Is a quiz unethical just because ExxonMobil paid for it?

Is native advertising fake? Is it product placement? Is it inherently disingenuous? This author says absolutely not.

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Last September, as one small part of an outreach program aimed at getting schoolchildren interested in engineering, ExxonMobil paid for one of those BuzzFeed quizzes. You know the ones I’m talking about: Answer a series of questions in order to learn which Disney princess you are.

In this case, the answers determined what kind of engineer you should be. Readers were presented with nine multiple-choice questions and statements, including “What was your favorite part of summer camp?”, “What do you look forward to most on a road trip?” and “Pick a cell phone case.” (I undertook the exercise. I’d make a great systems engineer, it turns out.)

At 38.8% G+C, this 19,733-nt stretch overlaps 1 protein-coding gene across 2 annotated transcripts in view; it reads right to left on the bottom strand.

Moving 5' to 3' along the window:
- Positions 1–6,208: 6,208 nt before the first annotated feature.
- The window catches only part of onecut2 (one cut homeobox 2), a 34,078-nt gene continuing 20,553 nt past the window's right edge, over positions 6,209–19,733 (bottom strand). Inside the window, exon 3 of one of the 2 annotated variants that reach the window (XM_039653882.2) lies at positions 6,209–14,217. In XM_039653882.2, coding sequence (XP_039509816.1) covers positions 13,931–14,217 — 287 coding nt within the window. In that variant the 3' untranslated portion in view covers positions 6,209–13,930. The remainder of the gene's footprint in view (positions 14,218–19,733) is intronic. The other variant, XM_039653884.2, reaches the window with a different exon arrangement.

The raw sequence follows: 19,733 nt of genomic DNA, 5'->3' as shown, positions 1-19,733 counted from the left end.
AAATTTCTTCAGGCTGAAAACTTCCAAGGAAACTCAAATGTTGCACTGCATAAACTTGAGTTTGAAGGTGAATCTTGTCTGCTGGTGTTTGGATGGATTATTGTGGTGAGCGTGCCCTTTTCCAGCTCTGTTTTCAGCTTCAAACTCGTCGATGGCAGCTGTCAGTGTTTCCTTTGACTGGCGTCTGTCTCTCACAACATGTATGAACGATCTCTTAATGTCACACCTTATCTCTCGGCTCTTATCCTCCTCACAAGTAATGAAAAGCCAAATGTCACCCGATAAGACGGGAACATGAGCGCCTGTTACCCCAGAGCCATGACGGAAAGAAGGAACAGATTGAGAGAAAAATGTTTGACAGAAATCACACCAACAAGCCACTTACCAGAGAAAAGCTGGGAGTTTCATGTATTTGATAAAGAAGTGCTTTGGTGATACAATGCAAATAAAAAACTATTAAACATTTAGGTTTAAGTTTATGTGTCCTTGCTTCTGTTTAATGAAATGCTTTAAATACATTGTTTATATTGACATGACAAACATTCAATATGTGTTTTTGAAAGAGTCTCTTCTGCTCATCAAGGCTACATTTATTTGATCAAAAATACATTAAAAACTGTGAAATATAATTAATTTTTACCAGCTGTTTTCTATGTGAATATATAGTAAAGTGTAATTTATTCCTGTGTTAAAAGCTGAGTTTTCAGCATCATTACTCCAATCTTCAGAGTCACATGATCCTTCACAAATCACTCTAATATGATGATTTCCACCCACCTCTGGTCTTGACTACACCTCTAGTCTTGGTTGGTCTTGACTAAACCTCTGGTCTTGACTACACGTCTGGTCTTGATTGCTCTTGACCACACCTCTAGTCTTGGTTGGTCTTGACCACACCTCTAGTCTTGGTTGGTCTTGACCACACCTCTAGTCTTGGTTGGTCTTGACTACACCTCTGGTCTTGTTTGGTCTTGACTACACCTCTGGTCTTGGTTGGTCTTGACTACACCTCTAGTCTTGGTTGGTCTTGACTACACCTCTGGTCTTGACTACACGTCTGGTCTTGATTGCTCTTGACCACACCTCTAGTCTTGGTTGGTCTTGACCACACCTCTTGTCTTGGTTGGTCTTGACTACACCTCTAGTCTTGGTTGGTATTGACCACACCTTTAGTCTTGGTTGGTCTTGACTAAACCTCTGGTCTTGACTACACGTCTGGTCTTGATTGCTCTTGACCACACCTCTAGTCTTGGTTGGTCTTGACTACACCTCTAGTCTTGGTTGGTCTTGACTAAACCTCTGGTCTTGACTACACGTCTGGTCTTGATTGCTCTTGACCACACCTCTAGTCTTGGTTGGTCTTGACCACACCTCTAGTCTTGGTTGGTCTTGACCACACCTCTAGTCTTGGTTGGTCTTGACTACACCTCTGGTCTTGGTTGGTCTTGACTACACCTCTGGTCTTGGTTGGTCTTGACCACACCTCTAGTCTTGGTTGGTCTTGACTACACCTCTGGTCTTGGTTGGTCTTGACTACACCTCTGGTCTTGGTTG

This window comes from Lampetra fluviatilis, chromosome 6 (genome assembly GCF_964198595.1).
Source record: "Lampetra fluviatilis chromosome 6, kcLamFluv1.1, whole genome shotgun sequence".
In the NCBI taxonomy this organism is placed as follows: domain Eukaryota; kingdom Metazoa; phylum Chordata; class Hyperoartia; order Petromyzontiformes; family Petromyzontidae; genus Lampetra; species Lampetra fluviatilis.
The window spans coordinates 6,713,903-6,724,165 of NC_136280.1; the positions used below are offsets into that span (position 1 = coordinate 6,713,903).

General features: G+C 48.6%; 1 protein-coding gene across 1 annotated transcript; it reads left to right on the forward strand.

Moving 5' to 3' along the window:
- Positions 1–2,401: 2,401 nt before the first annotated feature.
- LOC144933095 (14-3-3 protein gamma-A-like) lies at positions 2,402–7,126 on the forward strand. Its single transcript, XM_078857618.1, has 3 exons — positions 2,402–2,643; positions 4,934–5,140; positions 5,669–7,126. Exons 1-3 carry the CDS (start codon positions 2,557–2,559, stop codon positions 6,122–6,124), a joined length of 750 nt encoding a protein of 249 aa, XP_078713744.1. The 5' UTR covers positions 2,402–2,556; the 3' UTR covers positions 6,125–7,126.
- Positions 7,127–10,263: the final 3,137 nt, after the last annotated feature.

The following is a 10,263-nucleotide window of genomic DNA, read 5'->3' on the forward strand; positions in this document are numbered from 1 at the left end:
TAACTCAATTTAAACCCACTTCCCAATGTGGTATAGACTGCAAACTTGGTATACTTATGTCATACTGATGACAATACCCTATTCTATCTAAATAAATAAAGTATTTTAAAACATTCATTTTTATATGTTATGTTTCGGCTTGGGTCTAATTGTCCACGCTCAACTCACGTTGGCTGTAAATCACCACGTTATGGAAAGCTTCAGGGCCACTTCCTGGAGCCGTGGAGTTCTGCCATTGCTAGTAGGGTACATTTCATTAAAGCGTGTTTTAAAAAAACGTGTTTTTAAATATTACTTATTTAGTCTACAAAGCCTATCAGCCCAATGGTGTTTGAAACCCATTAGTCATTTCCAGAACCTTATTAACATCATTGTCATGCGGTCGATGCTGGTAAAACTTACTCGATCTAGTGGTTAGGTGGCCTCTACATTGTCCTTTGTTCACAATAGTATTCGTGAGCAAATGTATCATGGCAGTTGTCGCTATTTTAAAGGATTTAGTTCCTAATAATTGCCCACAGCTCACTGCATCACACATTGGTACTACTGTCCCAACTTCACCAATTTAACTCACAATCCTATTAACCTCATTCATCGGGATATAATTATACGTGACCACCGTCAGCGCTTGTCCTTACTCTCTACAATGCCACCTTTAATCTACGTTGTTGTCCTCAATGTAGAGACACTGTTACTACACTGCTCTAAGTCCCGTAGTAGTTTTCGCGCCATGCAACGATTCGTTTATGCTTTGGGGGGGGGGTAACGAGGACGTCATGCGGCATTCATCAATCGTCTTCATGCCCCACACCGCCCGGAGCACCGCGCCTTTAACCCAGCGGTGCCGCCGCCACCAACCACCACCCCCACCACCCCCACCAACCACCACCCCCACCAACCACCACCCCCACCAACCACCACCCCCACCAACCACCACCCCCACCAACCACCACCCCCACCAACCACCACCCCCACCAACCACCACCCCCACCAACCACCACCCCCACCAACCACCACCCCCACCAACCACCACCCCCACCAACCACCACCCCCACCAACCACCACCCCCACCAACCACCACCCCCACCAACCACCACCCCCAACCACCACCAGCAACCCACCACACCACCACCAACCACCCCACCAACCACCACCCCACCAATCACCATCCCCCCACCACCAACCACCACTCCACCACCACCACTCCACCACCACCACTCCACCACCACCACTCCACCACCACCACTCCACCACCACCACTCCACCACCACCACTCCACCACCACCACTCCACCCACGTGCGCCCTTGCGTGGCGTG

The quiz is clearly labeled as native advertising. (ExxonMobil is referenced twice in the prominent disclosure.) As part of a broader campaign that focuses on attracted kids to disciplines of science, technology, engineering and math, it serves a noble cause.

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